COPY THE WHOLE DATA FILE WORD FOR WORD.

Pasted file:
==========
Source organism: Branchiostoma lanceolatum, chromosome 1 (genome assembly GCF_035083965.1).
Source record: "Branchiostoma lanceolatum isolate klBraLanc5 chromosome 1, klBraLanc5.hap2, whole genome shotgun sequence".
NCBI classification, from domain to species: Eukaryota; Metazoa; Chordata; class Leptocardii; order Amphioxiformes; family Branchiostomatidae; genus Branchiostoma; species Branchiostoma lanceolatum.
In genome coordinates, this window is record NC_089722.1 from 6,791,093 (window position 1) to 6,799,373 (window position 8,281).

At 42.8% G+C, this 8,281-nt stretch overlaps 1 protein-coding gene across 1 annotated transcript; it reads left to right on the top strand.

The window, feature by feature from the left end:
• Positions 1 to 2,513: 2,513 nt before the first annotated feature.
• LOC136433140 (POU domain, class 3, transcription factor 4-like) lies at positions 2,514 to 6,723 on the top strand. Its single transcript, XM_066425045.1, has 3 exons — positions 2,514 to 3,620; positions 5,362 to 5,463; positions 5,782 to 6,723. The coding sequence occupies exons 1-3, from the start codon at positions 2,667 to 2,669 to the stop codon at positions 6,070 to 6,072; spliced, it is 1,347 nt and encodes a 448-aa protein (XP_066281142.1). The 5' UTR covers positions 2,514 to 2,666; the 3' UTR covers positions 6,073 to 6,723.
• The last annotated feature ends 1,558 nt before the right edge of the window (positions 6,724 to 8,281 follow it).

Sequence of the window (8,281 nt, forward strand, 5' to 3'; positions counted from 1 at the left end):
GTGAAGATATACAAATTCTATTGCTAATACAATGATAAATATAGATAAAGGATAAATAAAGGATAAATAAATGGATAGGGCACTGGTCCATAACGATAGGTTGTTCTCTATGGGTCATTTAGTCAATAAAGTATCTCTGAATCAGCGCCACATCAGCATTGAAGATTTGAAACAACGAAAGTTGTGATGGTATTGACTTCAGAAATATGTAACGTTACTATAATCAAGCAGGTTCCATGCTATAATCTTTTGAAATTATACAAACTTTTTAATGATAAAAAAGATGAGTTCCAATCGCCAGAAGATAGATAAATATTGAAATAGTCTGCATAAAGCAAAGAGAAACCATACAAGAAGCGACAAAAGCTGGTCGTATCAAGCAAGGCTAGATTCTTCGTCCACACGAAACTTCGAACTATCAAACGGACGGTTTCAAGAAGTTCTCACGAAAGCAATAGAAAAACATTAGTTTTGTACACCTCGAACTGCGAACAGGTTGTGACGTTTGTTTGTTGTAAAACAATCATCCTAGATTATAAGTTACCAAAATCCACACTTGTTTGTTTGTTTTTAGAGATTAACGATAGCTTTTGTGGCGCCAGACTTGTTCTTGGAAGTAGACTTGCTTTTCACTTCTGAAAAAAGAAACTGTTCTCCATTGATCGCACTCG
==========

Source organism: Branchiostoma lanceolatum, chromosome 1 (genome assembly GCF_035083965.1).
Source record: "Branchiostoma lanceolatum isolate klBraLanc5 chromosome 1, klBraLanc5.hap2, whole genome shotgun sequence".
NCBI classification, from domain to species: Eukaryota; Metazoa; Chordata; class Leptocardii; order Amphioxiformes; family Branchiostomatidae; genus Branchiostoma; species Branchiostoma lanceolatum.
In genome coordinates, this window is record NC_089722.1 from 6,791,093 (window position 1) to 6,799,373 (window position 8,281).

At 42.8% G+C, this 8,281-nt stretch overlaps 1 protein-coding gene across 1 annotated transcript; it reads left to right on the top strand.

The window, feature by feature from the left end:
• Positions 1 to 2,513: 2,513 nt before the first annotated feature.
• LOC136433140 (POU domain, class 3, transcription factor 4-like) lies at positions 2,514 to 6,723 on the top strand. Its single transcript, XM_066425045.1, has 3 exons — positions 2,514 to 3,620; positions 5,362 to 5,463; positions 5,782 to 6,723. The coding sequence occupies exons 1-3, from the start codon at positions 2,667 to 2,669 to the stop codon at positions 6,070 to 6,072; spliced, it is 1,347 nt and encodes a 448-aa protein (XP_066281142.1). The 5' UTR covers positions 2,514 to 2,666; the 3' UTR covers positions 6,073 to 6,723.
• The last annotated feature ends 1,558 nt before the right edge of the window (positions 6,724 to 8,281 follow it).

Sequence of the window (8,281 nt, forward strand, 5' to 3'; positions counted from 1 at the left end):
GTGAAGATATACAAATTCTATTGCTAATACAATGATAAATATAGATAAAGGATAAATAAAGGATAAATAAATGGATAGGGCACTGGTCCATAACGATAGGTTGTTCTCTATGGGTCATTTAGTCAATAAAGTATCTCTGAATCAGCGCCACATCAGCATTGAAGATTTGAAACAACGAAAGTTGTGATGGTATTGACTTCAGAAATATGTAACGTTACTATAATCAAGCAGGTTCCATGCTATAATCTTTTGAAATTATACAAACTTTTTAATGATAAAAAAGATGAGTTCCAATCGCCAGAAGATAGATAAATATTGAAATAGTCTGCATAAAGCAAAGAGAAACCATACAAGAAGCGACAAAAGCTGGTCGTATCAAGCAAGGCTAGATTCTTCGTCCACACGAAACTTCGAACTATCAAACGGACGGTTTCAAGAAGTTCTCACGAAAGCAATAGAAAAACATTAGTTTTGTACACCTCGAACTGCGAACAGGTTGTGACGTTTGTTTGTTGTAAAACAATCATCCTAGATTATAAGTTACCAAAATCCACACTTGTTTGTTTGTTTTTAGAGATTAACGATAGCTTTTGTGGCGCCAGACTTGTTCTTGGAAGTAGACTTGCTTTTCACTTCTGAAAAAAGAAACTGTTCTCCATTGATCGCACTCG